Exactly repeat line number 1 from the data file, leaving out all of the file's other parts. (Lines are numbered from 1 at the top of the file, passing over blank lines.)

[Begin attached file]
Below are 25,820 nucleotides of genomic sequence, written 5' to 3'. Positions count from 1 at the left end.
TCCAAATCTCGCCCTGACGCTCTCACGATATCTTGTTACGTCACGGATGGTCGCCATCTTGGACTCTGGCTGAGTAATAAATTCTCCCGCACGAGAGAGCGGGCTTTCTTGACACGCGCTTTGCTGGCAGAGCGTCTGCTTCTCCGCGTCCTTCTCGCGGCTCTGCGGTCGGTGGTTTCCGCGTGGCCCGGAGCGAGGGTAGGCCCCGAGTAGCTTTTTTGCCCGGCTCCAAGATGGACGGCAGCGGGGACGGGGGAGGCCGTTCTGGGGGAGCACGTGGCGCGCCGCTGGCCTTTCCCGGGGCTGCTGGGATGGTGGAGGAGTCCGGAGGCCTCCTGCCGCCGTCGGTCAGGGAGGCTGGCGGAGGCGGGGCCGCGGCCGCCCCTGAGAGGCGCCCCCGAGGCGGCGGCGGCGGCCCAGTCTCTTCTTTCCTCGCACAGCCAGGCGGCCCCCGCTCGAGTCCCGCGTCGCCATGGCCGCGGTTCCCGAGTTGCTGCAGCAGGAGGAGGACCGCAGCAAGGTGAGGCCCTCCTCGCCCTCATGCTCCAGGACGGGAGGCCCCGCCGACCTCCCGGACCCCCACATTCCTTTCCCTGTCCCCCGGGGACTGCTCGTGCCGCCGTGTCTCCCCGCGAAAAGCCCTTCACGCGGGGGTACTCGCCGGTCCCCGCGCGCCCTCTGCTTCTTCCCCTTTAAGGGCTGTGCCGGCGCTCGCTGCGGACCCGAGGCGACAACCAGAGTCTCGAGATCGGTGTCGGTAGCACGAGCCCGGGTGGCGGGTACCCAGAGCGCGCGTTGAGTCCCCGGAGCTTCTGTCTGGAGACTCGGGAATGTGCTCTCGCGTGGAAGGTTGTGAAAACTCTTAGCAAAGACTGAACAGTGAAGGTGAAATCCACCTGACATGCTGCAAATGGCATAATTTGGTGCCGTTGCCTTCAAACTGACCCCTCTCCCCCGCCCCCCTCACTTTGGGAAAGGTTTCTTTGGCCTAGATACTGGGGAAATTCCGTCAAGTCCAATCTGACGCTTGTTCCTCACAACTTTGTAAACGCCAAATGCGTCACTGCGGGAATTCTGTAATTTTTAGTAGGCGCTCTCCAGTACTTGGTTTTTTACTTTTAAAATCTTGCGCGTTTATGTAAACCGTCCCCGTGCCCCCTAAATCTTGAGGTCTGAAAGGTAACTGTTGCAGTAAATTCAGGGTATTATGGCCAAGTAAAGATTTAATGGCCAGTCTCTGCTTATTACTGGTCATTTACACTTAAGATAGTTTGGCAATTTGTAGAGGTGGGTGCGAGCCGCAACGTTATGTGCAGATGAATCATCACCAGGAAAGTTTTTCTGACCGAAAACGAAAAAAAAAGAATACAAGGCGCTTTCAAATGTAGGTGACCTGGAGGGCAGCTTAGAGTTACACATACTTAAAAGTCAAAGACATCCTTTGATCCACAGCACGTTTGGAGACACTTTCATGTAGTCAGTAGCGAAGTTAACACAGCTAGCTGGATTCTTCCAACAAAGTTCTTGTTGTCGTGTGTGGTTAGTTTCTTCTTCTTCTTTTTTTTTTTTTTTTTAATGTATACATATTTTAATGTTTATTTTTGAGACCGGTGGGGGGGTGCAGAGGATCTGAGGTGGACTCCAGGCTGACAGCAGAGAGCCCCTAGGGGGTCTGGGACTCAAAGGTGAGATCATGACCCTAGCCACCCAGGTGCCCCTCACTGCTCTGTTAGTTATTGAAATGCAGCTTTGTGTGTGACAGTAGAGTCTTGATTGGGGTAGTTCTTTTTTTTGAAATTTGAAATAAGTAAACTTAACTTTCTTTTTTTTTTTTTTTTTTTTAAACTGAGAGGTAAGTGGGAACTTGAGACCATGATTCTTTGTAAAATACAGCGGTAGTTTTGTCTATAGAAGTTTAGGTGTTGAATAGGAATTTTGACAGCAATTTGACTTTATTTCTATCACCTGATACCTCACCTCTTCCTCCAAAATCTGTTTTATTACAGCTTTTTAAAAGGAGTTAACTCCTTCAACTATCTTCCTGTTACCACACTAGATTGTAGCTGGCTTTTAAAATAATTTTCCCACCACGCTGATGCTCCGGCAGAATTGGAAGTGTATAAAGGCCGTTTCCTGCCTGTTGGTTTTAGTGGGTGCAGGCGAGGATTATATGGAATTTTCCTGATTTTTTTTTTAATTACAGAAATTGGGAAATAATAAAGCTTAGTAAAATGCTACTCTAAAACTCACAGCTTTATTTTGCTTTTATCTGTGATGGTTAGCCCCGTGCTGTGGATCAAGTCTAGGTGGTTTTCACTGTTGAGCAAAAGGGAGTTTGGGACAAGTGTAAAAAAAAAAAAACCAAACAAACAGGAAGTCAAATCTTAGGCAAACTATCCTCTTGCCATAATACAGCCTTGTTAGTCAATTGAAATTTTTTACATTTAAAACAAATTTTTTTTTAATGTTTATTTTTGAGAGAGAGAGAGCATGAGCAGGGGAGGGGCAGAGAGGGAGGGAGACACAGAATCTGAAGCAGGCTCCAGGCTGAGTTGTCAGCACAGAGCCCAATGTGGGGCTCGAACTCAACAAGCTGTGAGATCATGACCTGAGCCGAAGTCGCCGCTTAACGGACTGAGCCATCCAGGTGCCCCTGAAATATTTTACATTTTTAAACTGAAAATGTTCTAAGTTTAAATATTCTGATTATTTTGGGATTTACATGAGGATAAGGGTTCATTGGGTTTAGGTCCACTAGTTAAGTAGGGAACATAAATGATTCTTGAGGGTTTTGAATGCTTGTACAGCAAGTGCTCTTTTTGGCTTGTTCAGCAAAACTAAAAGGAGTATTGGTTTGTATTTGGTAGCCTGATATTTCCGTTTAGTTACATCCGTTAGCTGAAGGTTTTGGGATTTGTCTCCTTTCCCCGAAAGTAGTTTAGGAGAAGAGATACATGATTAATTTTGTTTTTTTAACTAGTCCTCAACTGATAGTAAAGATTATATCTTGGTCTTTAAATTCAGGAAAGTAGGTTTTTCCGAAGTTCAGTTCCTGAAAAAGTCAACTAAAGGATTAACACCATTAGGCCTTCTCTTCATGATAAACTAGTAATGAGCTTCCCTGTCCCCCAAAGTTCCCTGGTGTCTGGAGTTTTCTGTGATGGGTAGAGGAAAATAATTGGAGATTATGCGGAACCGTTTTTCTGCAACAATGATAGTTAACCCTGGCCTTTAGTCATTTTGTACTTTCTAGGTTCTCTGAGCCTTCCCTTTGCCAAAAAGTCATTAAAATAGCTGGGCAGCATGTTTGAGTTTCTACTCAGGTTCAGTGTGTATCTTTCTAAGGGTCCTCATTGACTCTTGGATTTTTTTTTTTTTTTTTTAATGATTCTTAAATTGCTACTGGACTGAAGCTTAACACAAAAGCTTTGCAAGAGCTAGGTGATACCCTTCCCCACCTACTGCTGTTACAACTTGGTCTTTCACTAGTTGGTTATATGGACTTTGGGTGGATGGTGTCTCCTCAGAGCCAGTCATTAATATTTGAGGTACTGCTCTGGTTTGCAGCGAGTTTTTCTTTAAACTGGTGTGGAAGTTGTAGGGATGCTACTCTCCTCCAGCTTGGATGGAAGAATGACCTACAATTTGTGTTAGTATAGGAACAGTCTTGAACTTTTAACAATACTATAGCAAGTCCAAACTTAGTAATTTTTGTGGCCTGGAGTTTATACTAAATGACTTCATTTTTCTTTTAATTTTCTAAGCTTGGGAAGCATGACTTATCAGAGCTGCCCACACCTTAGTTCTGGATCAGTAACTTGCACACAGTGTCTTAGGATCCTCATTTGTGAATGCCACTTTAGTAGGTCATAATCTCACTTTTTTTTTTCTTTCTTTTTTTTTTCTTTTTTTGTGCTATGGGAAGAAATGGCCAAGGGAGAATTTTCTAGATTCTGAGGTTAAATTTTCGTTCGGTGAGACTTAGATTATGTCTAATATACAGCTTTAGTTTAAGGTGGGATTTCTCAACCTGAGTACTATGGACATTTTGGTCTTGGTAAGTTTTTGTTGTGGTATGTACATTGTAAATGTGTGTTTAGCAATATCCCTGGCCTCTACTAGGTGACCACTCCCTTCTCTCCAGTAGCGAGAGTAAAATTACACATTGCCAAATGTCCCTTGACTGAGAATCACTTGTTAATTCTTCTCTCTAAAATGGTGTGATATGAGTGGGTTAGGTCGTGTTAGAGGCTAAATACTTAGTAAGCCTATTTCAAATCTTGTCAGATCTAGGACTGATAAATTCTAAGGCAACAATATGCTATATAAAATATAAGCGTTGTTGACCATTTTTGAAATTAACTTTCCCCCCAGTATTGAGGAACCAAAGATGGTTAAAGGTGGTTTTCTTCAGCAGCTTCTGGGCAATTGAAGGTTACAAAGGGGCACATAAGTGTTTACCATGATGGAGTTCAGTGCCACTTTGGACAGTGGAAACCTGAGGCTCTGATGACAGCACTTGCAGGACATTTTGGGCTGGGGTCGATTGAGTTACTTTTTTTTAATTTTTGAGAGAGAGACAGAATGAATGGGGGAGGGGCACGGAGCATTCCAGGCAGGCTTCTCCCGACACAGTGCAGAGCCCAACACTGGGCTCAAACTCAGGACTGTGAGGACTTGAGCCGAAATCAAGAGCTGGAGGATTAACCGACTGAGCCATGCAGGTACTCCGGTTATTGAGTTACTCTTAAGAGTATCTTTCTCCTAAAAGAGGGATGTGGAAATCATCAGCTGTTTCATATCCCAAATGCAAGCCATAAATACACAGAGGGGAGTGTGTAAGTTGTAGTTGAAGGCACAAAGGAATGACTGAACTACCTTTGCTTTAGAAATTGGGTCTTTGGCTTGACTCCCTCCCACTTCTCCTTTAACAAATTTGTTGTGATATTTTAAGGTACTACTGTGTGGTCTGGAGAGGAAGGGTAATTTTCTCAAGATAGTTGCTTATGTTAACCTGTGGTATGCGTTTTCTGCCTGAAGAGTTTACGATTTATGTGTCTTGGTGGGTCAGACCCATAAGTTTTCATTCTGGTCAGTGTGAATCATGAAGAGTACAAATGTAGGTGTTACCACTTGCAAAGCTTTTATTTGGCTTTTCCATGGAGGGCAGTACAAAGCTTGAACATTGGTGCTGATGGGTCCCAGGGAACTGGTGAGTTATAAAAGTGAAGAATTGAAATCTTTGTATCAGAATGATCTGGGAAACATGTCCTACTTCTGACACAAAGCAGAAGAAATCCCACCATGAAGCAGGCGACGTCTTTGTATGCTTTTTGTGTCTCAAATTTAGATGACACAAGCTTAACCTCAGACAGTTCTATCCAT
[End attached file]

Below are 25,820 nucleotides of genomic sequence, written 5' to 3'. Positions count from 1 at the left end.